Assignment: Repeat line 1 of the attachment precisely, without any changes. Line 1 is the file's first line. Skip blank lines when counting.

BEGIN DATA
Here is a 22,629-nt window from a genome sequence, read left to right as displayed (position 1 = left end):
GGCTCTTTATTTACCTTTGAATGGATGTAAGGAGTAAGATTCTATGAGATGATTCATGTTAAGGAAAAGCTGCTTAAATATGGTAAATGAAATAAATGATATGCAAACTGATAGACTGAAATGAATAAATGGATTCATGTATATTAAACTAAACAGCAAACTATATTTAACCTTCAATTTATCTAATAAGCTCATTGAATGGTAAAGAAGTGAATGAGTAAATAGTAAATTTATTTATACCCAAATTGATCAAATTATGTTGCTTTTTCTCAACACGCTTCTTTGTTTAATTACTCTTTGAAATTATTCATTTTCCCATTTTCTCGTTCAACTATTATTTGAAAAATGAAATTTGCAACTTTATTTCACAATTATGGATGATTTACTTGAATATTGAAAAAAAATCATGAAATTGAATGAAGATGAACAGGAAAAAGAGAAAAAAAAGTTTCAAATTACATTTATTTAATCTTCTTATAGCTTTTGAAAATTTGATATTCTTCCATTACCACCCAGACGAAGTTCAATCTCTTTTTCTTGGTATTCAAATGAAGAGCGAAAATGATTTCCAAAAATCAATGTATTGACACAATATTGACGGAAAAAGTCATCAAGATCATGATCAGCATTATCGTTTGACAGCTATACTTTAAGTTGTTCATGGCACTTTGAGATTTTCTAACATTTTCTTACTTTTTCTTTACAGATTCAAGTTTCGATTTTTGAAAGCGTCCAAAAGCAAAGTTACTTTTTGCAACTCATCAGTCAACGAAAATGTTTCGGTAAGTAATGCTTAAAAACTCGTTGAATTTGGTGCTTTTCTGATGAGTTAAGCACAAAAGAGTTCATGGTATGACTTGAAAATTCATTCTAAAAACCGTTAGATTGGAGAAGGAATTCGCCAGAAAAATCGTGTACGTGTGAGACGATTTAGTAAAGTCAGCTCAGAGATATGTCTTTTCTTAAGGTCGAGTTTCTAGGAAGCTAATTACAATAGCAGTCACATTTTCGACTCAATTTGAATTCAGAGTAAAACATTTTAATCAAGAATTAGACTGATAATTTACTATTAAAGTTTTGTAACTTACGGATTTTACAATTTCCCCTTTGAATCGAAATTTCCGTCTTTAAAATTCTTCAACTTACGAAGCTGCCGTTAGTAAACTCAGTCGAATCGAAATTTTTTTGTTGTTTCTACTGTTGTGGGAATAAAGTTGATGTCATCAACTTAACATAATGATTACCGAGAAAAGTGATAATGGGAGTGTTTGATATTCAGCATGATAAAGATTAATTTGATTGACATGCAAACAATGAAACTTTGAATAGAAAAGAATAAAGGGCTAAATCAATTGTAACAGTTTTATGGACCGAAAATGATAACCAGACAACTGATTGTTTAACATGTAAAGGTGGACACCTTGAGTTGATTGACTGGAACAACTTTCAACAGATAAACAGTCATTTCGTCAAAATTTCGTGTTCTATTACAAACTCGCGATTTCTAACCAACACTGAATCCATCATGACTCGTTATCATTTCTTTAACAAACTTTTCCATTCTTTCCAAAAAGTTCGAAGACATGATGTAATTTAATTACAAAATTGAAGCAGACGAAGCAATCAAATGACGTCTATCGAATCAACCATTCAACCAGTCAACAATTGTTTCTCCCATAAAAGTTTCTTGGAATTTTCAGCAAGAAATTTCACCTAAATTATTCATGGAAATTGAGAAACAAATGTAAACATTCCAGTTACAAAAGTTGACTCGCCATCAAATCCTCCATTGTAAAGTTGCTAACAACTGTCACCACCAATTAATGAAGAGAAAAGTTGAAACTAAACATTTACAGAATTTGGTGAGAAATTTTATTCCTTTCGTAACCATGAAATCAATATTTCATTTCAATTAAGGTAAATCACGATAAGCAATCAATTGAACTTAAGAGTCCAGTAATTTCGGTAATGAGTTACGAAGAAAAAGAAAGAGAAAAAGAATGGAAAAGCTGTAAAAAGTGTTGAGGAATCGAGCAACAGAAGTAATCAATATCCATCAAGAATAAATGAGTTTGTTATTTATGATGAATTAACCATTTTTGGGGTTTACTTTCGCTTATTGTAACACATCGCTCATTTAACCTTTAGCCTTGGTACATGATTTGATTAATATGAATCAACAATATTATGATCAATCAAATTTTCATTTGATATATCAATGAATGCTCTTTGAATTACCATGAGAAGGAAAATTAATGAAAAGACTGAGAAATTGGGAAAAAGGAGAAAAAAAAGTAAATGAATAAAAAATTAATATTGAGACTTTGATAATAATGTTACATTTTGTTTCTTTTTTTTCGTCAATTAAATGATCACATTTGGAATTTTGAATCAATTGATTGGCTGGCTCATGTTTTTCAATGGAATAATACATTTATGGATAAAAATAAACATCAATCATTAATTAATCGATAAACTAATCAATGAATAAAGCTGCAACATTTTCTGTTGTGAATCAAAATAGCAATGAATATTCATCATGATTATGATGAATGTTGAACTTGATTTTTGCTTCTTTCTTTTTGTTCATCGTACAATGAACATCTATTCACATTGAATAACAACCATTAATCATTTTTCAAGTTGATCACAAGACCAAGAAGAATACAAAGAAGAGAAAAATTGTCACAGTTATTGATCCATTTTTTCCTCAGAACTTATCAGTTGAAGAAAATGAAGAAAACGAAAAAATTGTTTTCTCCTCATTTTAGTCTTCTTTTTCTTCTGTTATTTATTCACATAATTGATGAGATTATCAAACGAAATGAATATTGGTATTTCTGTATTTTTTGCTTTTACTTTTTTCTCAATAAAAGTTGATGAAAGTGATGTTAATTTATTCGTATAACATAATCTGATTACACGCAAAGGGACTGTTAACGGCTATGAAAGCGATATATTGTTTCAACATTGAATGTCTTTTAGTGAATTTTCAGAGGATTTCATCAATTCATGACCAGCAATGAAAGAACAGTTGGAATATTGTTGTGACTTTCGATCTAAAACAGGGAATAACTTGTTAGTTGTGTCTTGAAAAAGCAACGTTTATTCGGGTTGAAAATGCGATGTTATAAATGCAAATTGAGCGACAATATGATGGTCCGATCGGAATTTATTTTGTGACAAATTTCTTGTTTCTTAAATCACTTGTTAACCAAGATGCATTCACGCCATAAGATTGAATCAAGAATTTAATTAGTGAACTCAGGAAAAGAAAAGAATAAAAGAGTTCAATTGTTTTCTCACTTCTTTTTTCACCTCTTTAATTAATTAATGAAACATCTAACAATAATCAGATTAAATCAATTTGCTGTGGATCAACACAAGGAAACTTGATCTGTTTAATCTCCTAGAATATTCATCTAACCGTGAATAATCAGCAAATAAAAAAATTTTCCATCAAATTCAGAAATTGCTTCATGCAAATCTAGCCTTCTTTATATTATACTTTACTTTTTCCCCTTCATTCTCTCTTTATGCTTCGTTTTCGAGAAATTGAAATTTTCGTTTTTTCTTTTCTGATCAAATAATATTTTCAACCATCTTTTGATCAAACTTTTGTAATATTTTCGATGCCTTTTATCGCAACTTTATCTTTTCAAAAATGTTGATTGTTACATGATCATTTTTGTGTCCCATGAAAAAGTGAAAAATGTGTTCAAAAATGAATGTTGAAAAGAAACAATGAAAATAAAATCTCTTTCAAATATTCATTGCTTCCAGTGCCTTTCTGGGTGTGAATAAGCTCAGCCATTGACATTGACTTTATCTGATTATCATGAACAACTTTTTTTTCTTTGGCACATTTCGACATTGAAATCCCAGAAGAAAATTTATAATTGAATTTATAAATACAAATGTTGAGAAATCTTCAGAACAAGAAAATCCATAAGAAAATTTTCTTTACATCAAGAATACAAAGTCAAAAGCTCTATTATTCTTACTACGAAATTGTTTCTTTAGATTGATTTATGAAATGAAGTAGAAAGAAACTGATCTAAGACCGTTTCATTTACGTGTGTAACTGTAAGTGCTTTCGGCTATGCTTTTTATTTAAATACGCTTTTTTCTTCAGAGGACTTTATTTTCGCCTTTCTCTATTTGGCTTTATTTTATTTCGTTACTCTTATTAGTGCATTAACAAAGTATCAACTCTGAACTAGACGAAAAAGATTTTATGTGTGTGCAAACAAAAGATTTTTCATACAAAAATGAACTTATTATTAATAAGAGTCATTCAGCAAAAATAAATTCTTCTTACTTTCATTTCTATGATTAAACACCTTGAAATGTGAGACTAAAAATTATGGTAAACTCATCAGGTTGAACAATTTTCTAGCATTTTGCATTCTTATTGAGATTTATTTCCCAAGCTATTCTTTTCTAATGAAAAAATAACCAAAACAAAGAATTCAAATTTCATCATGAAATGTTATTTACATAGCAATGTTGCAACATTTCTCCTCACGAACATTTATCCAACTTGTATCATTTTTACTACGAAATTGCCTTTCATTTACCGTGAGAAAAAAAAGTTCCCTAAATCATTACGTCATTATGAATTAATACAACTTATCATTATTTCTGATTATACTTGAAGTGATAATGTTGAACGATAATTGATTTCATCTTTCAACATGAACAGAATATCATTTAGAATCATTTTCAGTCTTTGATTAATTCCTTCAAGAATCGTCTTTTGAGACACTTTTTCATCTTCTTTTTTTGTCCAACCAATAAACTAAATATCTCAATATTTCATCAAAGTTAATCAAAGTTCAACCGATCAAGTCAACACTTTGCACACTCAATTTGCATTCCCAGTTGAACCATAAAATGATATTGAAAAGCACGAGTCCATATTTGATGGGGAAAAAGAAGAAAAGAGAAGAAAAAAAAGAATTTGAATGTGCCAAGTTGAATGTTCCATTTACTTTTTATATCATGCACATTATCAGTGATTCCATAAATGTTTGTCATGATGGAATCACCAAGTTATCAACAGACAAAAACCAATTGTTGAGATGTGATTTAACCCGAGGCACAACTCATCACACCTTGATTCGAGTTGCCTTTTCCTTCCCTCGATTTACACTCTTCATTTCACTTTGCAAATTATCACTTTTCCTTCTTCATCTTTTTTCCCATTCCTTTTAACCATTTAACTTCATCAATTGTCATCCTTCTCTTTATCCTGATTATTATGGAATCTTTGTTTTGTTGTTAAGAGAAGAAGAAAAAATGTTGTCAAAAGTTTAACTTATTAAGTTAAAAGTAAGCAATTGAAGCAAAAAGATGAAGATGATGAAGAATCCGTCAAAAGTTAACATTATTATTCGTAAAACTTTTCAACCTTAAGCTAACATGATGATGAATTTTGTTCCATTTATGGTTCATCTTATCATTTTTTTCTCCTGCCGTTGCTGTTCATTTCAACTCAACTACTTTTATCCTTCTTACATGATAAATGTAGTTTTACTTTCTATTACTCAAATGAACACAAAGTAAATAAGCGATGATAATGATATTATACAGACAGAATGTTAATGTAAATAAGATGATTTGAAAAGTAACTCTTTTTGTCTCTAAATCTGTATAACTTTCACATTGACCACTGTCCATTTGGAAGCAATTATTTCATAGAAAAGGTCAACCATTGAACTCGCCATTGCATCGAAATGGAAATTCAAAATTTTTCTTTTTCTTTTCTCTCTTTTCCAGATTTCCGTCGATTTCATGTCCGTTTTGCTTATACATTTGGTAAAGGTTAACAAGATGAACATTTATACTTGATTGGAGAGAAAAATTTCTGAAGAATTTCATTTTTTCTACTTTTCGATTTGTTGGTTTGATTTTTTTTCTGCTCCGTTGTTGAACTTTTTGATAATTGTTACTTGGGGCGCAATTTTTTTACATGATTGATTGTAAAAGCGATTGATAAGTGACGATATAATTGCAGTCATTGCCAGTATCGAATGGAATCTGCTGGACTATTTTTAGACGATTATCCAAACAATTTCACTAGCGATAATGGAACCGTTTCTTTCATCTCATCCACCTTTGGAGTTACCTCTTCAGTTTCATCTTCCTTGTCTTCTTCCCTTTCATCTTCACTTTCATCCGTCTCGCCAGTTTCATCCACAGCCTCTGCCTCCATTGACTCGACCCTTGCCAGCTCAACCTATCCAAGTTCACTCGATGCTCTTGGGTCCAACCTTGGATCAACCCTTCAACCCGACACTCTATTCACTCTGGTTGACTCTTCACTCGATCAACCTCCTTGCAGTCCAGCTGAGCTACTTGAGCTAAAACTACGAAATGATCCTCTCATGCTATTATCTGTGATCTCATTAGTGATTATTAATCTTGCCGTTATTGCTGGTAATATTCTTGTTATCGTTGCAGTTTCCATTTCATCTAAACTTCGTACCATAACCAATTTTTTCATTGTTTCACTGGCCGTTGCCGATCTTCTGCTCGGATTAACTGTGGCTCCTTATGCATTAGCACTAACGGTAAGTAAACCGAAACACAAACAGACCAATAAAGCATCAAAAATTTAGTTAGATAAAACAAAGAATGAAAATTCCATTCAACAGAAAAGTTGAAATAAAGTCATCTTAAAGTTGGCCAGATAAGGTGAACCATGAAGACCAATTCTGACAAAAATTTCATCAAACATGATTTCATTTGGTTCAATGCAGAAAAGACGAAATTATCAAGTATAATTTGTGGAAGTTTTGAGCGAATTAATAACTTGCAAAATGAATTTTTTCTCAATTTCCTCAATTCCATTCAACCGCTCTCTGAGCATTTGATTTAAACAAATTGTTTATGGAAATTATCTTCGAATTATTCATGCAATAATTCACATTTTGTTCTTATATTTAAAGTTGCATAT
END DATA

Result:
Here is a 22,629-nt window from a genome sequence, read left to right as displayed (position 1 = left end):